8 Medicinal Herbs You Should Be Picking This Summer
With the arrival of summer, you have the perfect opportunity to harvest and store medicinal herbs for use throughout the rest of the year. It’s a great time to look beyond your own herb bed and see what you can find when out foraging. Here are the top 8 medicinal herbs you really need to be watching for.
This thick leafed plant is common throughout North America, but it causes liver damage if ingested. Use it only externally. The leaves were traditionally used to treat broken bones and sprains and ease the pain. However, you can also use the roots.
Comfrey leaves are best used fresh or in an ointment. You can crush the fresh leaves and apply to aches and pains, as well as burns and bruises.
The roots may be dried for later use, but can also be used fresh. In either case, use 3.5 oz. of root in 2 cups of water. Simmer for 15 minutes and drain. Mash the roots and apply cooled to the area that hurts.
You probably already look for these prickly bushes, hoping for some tasty fruit, but did you know the leaves are medicinal? Blackberry roots are useful, too. You can use the leaves and the roots work to prevent diarrhea and as an anti-inflammatory.
Pick fresh leaves and dry immediately until dry enough to crumble.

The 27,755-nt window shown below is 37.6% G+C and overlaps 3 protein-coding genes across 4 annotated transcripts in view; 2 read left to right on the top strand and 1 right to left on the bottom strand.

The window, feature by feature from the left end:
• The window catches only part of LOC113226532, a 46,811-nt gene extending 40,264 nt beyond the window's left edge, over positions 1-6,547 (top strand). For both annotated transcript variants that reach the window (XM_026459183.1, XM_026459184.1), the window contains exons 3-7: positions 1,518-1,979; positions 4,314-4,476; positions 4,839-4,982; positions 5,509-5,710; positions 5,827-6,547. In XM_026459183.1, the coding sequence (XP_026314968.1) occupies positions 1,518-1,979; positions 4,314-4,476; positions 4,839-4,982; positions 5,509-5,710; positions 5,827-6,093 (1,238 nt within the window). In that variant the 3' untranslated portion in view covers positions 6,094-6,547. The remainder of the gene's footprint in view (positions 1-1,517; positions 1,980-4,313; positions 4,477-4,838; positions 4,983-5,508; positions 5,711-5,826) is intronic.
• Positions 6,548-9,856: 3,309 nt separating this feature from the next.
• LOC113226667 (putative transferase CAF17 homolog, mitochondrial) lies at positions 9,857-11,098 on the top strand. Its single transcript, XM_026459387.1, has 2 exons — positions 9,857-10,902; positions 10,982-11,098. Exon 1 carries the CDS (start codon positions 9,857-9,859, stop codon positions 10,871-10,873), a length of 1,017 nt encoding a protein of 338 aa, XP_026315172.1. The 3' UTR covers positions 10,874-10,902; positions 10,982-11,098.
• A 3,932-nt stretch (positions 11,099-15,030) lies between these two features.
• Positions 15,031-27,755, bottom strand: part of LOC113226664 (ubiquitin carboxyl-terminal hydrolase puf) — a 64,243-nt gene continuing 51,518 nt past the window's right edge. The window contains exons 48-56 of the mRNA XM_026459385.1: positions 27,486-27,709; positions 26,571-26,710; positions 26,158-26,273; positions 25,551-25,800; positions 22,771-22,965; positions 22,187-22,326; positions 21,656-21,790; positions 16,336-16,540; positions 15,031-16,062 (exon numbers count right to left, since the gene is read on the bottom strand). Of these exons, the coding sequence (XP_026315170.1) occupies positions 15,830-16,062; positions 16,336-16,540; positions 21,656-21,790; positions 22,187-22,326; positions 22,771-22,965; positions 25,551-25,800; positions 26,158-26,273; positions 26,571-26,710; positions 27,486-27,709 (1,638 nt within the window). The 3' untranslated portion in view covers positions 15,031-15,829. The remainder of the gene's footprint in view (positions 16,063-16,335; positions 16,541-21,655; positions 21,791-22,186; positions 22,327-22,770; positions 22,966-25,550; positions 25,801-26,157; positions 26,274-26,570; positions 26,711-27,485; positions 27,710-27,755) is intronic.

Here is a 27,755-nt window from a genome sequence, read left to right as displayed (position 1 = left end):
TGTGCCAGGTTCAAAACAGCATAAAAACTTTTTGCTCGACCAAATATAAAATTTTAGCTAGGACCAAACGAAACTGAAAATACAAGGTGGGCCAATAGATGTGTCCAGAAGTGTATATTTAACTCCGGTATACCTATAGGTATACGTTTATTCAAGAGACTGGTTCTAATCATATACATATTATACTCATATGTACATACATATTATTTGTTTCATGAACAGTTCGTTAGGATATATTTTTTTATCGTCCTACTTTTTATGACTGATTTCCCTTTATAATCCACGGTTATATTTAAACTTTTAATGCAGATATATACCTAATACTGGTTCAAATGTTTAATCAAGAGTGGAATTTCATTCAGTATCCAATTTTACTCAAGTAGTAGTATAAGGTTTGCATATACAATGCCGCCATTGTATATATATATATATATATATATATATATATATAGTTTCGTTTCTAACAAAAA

To prepare, you can use about 2.5 oz. of leaves or washed roots steeped for 5-10 minutes in one cup of very hot water. If you’re using dried, use half the amount. Cool and use orally to prevent stomach upsets, or use as a mouthwash to help heal cuts in the mouth. You can also crush the fresh leaves and apply directly to a cut to help reduce inflammation.
Found around the world, this plant is pretty and a favorite fodder for animals. It also has some pretty impressive healing properties for humans. The most common use is to ease coughing, but many people swear by red clover as a detoxifier, too. For those with asthma or bronchitis, it can be a life saver.
You should pick the flowers of the clover early in the morning and dry immediately. Once dry, the heads may be crumbled and saved in a cool, dark place. To prepare, add 3 teaspoons of dried red clover to each cup of hot water. Don’t boil the water. You should steep the tea for longer than most herbs, at least 15 minutes, before drinking.
A known anti-inflammatory, feverfew can be used to treat headaches, including migraines. It’s also used to help reduce anxiety. In all cases, it’s best taken on a daily basis if you want the full effect.
You can harvest the leaves and flowers, just as the flowers start to appear. This is when the plant is most potent. Harvest once the dew has evaporated and tie the stalks together. Hang upside down in a dry place to preserve. After a week, the dried herb is ready to use. Crumble the leaves and flowers into a jar and throw away the stalks.
To prepare, use 2 tablespoons of dried leaves and flower (or a quarter cup, if you’re using fresh) in a cup of boiling water. Steep 5 minutes before straining and drinking. Alternatively, you can grind the herb and use in capsules, taking two daily to prevent migraines.